Soprano Abla Hamza has a powerful voice and used it throughout, making her Mimi seem stronger than that of most interpreters, though still affecting as she sang Donde lieta usci, a highlight aria in the third act. But Mimi’s first act duet with Rodolfo, another of Puccini’s best-known arias, was a little less affecting than usual. Until his attractive tenor warmed up, Caughey seemed to be straining a bit to match Hamza when Puccini called for difficult leaps to the higher range. 

The company had expected to use the supertitles that have been common for decades, but it proved to be impractical to display them. They would have had to be mounted so high in the small theater that it would have been difficult to follow the action while reading them.

Conductor Yewon Lee kept the singers and piano accompanist Suzanne Shick in synch. The orchestra is usually such an important part of a La bohème production that I was surprised at how quickly I adjusted to its absence. The difficult piano transcription is more than two hours long and was played with fitting emotions by Shick with only short breaks for set changes.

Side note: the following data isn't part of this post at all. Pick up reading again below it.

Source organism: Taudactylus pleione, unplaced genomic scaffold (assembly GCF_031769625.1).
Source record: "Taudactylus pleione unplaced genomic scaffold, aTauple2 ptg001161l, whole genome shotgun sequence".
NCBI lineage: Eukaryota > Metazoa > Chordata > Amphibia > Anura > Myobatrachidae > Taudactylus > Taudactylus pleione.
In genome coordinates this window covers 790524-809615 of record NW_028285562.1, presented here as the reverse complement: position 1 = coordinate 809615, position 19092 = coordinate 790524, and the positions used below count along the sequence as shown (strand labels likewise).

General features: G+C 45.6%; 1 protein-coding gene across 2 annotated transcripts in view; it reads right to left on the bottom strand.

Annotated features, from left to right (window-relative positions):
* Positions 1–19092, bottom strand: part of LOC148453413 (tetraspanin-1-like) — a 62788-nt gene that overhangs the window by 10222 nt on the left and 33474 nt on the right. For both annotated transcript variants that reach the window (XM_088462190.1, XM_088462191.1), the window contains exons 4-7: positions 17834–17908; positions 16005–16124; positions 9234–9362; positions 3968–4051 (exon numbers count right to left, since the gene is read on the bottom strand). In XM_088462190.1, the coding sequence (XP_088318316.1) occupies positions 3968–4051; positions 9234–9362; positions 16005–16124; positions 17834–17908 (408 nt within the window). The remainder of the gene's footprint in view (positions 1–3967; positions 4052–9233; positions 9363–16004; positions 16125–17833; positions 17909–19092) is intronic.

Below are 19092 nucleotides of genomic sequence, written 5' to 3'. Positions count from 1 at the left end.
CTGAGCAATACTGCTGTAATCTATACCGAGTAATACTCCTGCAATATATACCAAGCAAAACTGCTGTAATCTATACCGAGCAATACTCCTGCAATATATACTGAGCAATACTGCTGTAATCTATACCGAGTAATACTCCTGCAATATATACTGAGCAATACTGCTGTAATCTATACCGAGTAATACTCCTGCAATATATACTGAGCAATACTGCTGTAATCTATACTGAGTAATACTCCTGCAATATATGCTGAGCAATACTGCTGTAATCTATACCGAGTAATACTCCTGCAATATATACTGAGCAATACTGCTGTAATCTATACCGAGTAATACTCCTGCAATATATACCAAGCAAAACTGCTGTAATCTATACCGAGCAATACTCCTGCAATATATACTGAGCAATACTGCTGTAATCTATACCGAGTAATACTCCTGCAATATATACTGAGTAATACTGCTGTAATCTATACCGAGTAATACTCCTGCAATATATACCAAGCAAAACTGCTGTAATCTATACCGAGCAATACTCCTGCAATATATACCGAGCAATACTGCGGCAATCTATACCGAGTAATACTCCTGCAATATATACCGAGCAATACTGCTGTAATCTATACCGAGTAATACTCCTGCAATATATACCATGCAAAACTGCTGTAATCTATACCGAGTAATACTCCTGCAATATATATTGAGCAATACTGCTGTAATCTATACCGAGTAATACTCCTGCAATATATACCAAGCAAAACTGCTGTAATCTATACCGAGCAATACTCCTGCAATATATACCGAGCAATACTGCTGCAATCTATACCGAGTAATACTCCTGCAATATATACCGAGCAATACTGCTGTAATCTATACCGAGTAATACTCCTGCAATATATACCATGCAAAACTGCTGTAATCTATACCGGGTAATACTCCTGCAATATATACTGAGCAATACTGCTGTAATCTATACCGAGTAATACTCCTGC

Executive Director Hamza founded the new company to offer opportunities for local professional opera singers as national opportunities continue to shrink. She also hopes to attract San Diegan’s who are new to opera by staging it in less intimidating venues with lower ticket prices.

Before the curtain rose,  Réaux announced that the company plans to produce Kurt Weill and Bertolt Brecht’s Threepenny Opera next season, and made a pitch for much appreciated donations. Based on its first production, Opera À La Carte San Diego is a worthy cause.

Uncredited photos compliments of Opera À La Cart

The reviewed perfomance took place on May 17, 2024 


To post a comment, you must register and login.